 Swedend: typical situation in SMEs: labour inspec-torate visits 15,000
of the 160,000 enterprises with fewer than 10 employees annually
- 75% of visits made to small enterprises
- However the largest companies are contacted on average almost
three times a year
- the smallest enterprises see a labour inspector once in ten years.
- Labour inspectorate perceived by SMEs as costly and time-consuming
- regulations imposed by the authorities limit their entrepreneurial
- small enterprises have structures which are less hierarchical
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- lot of proceedings work through oral communication
- bureaucratic structures are less pronounced than in
- formalised statutory procedures for occupational health
and safety represent a major
burden = need for documentation, identification, self-
- limited resources = labour inspection is concentrated
on high-risk work sites
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c) Occupational health and
 the employers are legally obliged to provide care
through OHS services
 size of the enterprise = the smaller the
enterprise, the less favourable the situation is
- Although risk assessment is obligatory, it only
takes place in 30 to 50 % of small enterprises
(< 50 employees)
- whereas in larger companies (> 100
employees) the proportion is
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c) Occupational health and
OHS Preventive services: minimum requirement
 only permitted or approved if at least four
different disciplines are represented:
- occupational medicine (normally externalized),
- safety speciality
- occupational hygiene
- psycho-sociology and ergonomics
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MICRO ENTRERPRISES: employer
takes himself care of prevention
 Austria (< 26 employees), Belgium (< 20
employees), Germany (< 50 employees), Portugal (< 10
employees) and Spain (< 6 employees)
 employers must learn about risk assessment, cost-
efficiency, responsibility, organisation, hazardous
 employer is also obliged to take part in regular further
training programes (Germany)
 employer works personally at worksite (Spain)
 Practice: very few. Normal to get external preventive
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c) Occupational health and safety services
 In Sweden there are 700 preventive service units with 7,000
psychologists, ergonomists, and physiotherapists working in joint
private and branch ser-vices
 In Spain more than 1000 (Accident non profitable Funds and Private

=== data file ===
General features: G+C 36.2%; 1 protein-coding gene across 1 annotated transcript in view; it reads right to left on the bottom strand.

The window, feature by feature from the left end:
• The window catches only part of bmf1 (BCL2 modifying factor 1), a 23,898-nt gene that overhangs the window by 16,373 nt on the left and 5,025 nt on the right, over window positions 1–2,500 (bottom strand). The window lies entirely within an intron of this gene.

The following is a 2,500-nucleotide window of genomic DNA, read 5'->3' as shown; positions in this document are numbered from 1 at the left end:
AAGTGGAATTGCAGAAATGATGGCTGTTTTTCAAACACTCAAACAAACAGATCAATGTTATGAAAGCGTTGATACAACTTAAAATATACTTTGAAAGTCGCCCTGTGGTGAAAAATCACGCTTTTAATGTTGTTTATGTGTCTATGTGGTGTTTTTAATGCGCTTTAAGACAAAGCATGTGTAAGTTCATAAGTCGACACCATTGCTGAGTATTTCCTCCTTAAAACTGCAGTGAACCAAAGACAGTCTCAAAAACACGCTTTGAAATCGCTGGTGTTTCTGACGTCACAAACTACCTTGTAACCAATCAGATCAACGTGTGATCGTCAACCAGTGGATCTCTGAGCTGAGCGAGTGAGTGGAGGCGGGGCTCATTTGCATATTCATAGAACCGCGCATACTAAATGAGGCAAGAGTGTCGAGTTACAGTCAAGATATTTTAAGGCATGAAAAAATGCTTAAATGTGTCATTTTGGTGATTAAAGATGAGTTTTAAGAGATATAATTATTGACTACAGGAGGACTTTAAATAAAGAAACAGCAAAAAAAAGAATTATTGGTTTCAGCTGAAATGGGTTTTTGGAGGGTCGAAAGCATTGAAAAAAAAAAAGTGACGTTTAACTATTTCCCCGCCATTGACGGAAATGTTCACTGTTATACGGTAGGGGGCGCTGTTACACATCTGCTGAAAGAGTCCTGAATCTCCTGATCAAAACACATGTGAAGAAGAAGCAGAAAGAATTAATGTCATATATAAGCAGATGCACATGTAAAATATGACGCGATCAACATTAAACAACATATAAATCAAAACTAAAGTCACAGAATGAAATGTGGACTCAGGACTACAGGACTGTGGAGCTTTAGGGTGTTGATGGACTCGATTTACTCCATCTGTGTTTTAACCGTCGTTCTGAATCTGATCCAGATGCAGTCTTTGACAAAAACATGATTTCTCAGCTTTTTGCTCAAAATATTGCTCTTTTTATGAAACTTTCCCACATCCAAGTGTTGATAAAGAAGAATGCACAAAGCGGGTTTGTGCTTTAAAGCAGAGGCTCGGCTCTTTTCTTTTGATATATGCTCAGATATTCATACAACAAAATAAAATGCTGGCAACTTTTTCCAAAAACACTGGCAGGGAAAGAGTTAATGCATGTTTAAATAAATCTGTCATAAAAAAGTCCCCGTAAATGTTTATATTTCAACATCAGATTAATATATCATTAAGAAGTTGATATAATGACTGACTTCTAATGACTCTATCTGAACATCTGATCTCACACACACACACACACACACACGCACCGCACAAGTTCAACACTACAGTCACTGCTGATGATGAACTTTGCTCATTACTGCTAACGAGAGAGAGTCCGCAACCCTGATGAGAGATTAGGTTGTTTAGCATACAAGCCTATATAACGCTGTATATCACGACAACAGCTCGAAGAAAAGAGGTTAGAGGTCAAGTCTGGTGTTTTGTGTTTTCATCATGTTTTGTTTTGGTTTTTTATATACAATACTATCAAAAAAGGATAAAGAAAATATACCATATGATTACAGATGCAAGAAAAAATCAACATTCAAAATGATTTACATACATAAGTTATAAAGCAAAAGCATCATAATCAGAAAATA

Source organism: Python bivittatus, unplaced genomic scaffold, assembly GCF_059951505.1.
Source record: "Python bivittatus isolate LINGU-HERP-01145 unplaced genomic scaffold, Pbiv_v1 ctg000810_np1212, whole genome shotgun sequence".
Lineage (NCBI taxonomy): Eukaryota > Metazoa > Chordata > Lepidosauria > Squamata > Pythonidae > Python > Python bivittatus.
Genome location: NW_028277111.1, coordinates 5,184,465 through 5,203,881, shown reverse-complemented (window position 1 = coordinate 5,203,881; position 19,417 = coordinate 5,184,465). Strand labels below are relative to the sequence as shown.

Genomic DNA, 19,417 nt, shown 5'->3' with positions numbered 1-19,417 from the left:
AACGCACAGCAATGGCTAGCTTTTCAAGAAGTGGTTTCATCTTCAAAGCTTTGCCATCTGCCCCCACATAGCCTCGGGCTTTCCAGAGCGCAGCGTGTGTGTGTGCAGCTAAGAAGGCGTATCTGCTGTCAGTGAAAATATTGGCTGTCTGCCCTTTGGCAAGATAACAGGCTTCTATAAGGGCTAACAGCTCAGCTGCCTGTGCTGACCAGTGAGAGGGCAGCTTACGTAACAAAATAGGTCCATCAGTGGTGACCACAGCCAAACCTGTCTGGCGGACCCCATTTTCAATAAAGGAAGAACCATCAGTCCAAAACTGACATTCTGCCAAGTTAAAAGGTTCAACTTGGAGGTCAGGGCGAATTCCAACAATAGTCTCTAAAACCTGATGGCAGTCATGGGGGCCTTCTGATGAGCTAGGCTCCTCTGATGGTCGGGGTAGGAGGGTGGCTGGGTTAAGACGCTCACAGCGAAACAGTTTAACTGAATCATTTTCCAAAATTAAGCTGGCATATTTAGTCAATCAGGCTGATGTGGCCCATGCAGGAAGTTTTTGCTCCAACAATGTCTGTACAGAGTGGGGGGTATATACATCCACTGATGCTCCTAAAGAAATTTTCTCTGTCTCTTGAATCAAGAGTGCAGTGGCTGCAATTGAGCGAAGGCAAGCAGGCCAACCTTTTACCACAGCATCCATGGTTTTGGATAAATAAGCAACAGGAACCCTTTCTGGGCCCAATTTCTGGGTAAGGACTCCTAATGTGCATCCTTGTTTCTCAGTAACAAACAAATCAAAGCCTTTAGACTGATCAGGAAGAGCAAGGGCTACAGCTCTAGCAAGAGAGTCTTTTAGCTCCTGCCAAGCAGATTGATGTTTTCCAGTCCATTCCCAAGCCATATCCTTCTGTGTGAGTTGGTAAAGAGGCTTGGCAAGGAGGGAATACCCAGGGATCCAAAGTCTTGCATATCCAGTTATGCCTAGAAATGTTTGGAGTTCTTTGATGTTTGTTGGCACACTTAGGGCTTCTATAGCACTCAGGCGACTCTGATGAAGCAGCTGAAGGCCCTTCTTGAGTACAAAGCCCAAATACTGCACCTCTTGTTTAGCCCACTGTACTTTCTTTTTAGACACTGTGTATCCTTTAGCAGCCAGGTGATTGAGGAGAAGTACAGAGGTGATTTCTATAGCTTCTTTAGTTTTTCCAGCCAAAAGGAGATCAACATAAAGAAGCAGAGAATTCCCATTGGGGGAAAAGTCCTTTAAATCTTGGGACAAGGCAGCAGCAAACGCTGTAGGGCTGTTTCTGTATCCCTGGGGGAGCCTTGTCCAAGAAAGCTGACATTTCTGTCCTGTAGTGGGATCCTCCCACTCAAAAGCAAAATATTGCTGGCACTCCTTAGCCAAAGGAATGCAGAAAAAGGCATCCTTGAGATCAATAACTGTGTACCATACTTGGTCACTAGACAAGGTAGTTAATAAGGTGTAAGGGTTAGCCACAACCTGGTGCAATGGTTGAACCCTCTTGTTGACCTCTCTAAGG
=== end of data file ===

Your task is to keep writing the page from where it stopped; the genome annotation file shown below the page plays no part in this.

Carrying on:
 In Finland the municipal model is the most important
 The “Good Neighbour Scheme” is a programme (Irish) to encourage
OHS in SMEs:
- large enterprises with a good occupa-tional health and safety
- act as mentors for small enterprises in their region
- they help and advise local SMEs, support them with their OHS
services (including training)
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d) Health and safety committees and
 health and safety representatives are frequently closely
linked to the trade unions. They are either nominated
directly by the trade unions (UK) or approved by
trade unions following an election by the workforce (DK)
or simply elected by workers (Spain)
 countries where trade union membership has declined
(Fr) or (UK), the connection between enterprise
occupation-al health and safety representatives and the
trade unions is weaker or getting weaker (Spain)
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d) Health and safety committees
 they present a forum for employers’ and employees’
delegates to discuss OHS and together to find solutions
 the committees also play important role in monitoring
OHS measures and holding training courses and
 they are useful tool to implement OHS in practice
 their establishment only obligatory for businesses of a
certain size upwards. The limit is between 20 and 50
employees, depending on the country.
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III Consequences and need for
1) Awareness-raising, marketing and
 traditional OHS, with its formality and bureaucracy, is
not suited to SMEs.
 must be focused more on motivation, co-operation and
consultancy as well as on interest and acceptance
 there is a need for positive and pragmatic OHS
philosophies which are geared to everyday life in small
enterprises integrating OHSin quality and normal
 public relations work is essential
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2) Setting up infrastructures
(building supportive environments)
 SMEs can only be achieved collectively = co-operation all those
 political level = developing new policies and integrating existing
- reinforcing OHS institutes
- establishing dialogue between interested parties
- developing policy documents
- providing subsidies to organisations undertaking OHS
Preventive Services or employing OHS professionals
 improve and adapt vocational and long life training concepts in
OHS to meet new targets
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3) WHP service management
 develop tailor-made quality-assured preventive services
 how these services can reach considerably more SMEs =
services and measures must:
- be closely related to practical problems and
experiences of SMEs
- they become part of everyday working life (integration)
- be readily accessible, i.e. as local as possible.